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Kawamata Chiaki

(1948-    ) Japanese author whose debut work "Shita" ["Tongue"] (January 1972 NW-SF) was published while he was still working as a copywriter at the Advertising agency Hakuhodo. In the same year, he began writing SF criticism with "Ashita wa Docchi da!" ["Which Way is Tomorrow?"], which ran until 1975 in S-F Magazine and was subsequently collated in Yume no Kotoba, Kotoba no Yume ["Words of Dreams, Dreams of Words"] (nonfiction coll 1983). He became a full-time writer from 1980, with occasional ventures into teaching as a lecturer in Fantasy Literature at Ikebukuro Community College and Shukutoku University.

Other notable works include the sequence beginning with Kaseijintachi no Zenya ["Eve of the Martians"] (July 1979 S-F Magazine; fixup as Kaseijin Senshi 1984), in which Uplift causes the extinction of the Terran kangaroo, but also creates the first of a new race on Mars. It won Kawamata a Seiun Award. In other media, his best-known work is the Ajin Senshi ["Bastard Warrior"] series, in which a half-breed child of human and Alien parents becomes the last hope of Earth against the Manjidara Galactic Empire. The first book in the series was adapted into the Anime Ajin Senshi (1990), directed by Tsuneo Tominaga. Kawamata would also adapt anime in the opposite direction, writing the novel Tie to Arion (1986). He is also credited as the storyliner of Dragon Quest Retsuden: Roto no Monshō ["Dragon Quest Biography: Emblem of Roto"] (graph September 1991-July 1997 Shōnen Gangan) a Manga Tie to the Dragon Quest series of computer games. However, Kawamata's precise level of involvement in the project, written by Junji Koyanagi and drawn by Kamui Fujiwara, is unclear.

Another Tie of note is Young Indy Jones: Shōen no Shi ["Young Indiana Jones and the Gunpowder Poem"] (1993), set during World War One, in which the hero of Raiders of the Lost Ark (1981) (see Indiana Jones and the Kingdom of the Crystal Skull) recalls his youthful encounter with Siegfried Sassoon at the Battle of the Somme (see George Lucas). Since the 1980s, Kawamata's career has drifted ever deeper into the realm of military fiction (works not listed here, but see link below), particularly concerning World War Two events such as the Japanese attack on Pearl Harbor and the war in the South Pacific. This strand of his knowledge also spun off into a factual work Jūni Senkan Monogatari ["Stories of Twelve Battleships"] (nonfiction 1998). While much of Kawamata's genre output translated modern warfare into interstellar conflict (see Military SF), some of his work demonstrates a far deeper concern. In particular, Genshi-gari ["Poetic Vision Hunting"] (1984; trans by Thomas Lamarre and Kazuko Y Behrens as Death Sentences 2012) mounts a powerful defence of the power of the written word to change the world. Its protagonist, a murderous thought-control officer in a totalitarian state, is disturbed and ultimately transformed by an encounter with surrealist literature (see Absurdist SF; Fahrenheit 451). [JonC]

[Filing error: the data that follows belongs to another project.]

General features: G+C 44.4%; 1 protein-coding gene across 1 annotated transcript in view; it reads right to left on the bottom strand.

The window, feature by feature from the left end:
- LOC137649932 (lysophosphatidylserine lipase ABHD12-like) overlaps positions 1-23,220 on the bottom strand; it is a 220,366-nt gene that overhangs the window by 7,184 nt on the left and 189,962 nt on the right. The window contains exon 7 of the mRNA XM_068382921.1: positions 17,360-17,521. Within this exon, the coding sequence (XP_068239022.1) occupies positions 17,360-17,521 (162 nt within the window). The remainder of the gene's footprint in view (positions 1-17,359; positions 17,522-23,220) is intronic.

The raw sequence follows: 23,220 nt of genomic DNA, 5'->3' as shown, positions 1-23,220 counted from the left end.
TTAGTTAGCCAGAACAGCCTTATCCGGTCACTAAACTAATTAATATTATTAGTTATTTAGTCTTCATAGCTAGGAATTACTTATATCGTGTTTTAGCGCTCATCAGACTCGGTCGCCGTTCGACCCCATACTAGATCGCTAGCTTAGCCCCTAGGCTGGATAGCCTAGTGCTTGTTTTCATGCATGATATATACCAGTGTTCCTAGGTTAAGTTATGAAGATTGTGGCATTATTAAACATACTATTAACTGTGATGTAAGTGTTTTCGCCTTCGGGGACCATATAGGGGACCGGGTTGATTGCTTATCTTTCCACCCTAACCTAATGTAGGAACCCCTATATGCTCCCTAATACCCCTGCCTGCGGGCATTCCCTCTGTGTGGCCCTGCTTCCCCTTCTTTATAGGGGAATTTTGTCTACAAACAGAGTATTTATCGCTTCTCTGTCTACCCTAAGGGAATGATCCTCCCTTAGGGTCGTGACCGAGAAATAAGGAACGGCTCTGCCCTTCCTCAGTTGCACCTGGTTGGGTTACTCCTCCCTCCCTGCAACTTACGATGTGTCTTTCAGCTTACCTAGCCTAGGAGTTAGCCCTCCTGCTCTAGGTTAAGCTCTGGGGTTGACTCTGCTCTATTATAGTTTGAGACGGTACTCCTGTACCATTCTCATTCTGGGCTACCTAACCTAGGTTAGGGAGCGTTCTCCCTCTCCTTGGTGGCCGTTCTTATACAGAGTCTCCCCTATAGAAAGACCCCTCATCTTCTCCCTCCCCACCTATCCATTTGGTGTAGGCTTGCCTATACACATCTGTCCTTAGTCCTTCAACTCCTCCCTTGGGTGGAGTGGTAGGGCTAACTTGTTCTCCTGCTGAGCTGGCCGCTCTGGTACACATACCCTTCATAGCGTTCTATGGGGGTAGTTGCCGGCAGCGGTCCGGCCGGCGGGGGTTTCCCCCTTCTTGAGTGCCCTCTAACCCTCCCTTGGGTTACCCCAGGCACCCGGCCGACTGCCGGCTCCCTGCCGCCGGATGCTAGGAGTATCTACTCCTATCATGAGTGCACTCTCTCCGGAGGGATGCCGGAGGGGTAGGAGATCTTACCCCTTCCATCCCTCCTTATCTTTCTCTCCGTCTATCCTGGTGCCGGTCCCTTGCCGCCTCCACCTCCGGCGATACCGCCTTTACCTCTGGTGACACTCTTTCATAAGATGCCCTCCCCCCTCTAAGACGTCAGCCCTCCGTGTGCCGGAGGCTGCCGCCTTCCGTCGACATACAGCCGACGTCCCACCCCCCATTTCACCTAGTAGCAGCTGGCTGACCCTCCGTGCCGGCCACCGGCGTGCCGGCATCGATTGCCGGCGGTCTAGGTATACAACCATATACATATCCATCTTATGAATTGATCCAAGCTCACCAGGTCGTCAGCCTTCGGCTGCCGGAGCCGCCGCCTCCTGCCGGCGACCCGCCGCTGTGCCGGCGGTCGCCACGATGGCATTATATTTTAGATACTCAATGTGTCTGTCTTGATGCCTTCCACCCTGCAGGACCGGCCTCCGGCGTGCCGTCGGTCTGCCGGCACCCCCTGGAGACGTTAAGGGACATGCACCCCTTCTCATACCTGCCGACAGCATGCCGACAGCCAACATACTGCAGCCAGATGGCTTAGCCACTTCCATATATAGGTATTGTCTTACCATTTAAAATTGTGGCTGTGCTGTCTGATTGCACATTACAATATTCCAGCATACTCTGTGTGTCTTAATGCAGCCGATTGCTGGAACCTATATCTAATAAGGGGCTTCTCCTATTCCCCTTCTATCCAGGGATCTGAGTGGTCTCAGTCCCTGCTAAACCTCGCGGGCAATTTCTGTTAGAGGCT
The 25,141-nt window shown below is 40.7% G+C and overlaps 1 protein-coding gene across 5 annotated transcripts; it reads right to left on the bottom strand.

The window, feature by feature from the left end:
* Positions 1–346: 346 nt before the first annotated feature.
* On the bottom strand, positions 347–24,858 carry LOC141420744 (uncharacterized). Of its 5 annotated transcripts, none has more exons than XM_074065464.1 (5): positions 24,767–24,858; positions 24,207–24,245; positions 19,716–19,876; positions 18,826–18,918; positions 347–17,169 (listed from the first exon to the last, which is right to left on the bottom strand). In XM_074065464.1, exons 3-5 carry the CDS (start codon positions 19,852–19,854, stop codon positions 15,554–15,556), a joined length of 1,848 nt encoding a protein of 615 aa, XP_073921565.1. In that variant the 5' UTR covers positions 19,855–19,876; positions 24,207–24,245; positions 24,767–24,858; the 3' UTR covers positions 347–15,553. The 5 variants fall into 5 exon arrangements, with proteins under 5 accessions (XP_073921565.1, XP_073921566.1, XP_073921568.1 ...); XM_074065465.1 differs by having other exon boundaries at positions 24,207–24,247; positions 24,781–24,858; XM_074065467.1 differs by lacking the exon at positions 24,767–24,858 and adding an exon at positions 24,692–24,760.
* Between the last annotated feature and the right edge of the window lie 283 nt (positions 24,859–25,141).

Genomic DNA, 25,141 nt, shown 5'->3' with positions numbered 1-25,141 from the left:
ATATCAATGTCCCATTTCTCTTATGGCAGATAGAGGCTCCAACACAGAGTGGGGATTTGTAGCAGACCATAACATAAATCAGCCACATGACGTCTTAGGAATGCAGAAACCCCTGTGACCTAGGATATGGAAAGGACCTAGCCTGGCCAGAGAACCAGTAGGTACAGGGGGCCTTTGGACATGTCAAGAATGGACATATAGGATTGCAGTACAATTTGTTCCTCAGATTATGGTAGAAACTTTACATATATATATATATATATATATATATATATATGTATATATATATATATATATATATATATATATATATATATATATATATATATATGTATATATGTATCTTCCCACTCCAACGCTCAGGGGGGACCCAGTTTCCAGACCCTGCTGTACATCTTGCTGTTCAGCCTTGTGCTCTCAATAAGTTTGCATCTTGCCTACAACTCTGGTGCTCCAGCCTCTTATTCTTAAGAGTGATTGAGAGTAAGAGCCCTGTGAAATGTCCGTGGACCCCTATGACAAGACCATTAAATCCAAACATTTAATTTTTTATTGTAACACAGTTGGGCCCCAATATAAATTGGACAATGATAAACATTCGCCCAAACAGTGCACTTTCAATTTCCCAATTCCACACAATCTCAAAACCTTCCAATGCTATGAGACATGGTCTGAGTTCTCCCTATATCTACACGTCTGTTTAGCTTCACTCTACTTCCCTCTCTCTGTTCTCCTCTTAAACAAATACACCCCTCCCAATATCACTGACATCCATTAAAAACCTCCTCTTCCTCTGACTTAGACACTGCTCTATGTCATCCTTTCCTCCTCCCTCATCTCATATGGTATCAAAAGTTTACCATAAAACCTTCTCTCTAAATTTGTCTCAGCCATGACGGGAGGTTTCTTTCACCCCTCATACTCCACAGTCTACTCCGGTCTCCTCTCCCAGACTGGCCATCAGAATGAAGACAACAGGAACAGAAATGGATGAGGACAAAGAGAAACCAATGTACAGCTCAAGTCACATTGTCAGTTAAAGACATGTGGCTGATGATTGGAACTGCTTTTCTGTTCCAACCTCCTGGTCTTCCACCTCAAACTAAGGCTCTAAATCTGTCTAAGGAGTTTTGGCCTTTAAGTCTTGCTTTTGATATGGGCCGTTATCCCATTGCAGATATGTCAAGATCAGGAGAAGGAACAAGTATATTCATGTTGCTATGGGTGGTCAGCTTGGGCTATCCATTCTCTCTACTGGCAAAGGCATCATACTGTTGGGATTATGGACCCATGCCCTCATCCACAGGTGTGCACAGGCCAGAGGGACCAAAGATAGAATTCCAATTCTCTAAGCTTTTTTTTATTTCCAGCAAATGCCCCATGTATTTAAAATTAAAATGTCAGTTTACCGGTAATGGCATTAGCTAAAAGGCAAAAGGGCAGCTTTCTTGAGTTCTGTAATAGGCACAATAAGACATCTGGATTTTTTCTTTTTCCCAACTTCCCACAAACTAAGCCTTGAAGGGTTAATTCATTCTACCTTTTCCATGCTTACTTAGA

see also: Michiaki Satō.

Chiaki Kawamata

born Otaru, Japan: 4 December 1948

works (selected)


Ajin Senshi


individual titles




Entry from The Encyclopedia of Science Fiction (2011-current) edited by John Clute and David Langford.
Accessed 01:50 am on 20 August 2022.